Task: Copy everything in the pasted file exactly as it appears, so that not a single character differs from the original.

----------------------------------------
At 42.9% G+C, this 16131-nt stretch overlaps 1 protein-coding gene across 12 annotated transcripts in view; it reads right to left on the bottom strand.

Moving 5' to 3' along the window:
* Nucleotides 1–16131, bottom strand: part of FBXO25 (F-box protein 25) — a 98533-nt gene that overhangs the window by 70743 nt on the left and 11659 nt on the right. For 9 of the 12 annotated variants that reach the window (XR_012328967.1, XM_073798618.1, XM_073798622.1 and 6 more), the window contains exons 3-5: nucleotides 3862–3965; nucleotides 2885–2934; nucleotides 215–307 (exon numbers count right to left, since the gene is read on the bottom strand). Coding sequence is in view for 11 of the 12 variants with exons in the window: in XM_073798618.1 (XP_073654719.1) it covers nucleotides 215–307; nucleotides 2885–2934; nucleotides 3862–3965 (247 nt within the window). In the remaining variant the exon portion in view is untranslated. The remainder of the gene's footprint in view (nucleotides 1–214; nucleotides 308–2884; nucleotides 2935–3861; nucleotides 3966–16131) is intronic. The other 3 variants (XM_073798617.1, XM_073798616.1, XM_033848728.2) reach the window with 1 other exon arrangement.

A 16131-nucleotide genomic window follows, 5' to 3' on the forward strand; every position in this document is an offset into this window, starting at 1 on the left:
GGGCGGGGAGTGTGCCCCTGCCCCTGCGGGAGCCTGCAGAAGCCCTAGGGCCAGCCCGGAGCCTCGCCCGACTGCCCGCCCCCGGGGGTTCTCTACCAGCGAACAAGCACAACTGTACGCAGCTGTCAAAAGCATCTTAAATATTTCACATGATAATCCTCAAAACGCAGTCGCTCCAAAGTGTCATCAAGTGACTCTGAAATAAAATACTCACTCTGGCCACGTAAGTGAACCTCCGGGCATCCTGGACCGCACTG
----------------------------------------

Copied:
At 42.9% G+C, this 16131-nt stretch overlaps 1 protein-coding gene across 12 annotated transcripts in view; it reads right to left on the bottom strand.

Moving 5' to 3' along the window:
* Nucleotides 1–16131, bottom strand: part of FBXO25 (F-box protein 25) — a 98533-nt gene that overhangs the window by 70743 nt on the left and 11659 nt on the right. For 9 of the 12 annotated variants that reach the window (XR_012328967.1, XM_073798618.1, XM_073798622.1 and 6 more), the window contains exons 3-5: nucleotides 3862–3965; nucleotides 2885–2934; nucleotides 215–307 (exon numbers count right to left, since the gene is read on the bottom strand). Coding sequence is in view for 11 of the 12 variants with exons in the window: in XM_073798618.1 (XP_073654719.1) it covers nucleotides 215–307; nucleotides 2885–2934; nucleotides 3862–3965 (247 nt within the window). In the remaining variant the exon portion in view is untranslated. The remainder of the gene's footprint in view (nucleotides 1–214; nucleotides 308–2884; nucleotides 2935–3861; nucleotides 3966–16131) is intronic. The other 3 variants (XM_073798617.1, XM_073798616.1, XM_033848728.2) reach the window with 1 other exon arrangement.

A 16131-nucleotide genomic window follows, 5' to 3' on the forward strand; every position in this document is an offset into this window, starting at 1 on the left:
GGGCGGGGAGTGTGCCCCTGCCCCTGCGGGAGCCTGCAGAAGCCCTAGGGCCAGCCCGGAGCCTCGCCCGACTGCCCGCCCCCGGGGGTTCTCTACCAGCGAACAAGCACAACTGTACGCAGCTGTCAAAAGCATCTTAAATATTTCACATGATAATCCTCAAAACGCAGTCGCTCCAAAGTGTCATCAAGTGACTCTGAAATAAAATACTCACTCTGGCCACGTAAGTGAACCTCCGGGCATCCTGGACCGCACTG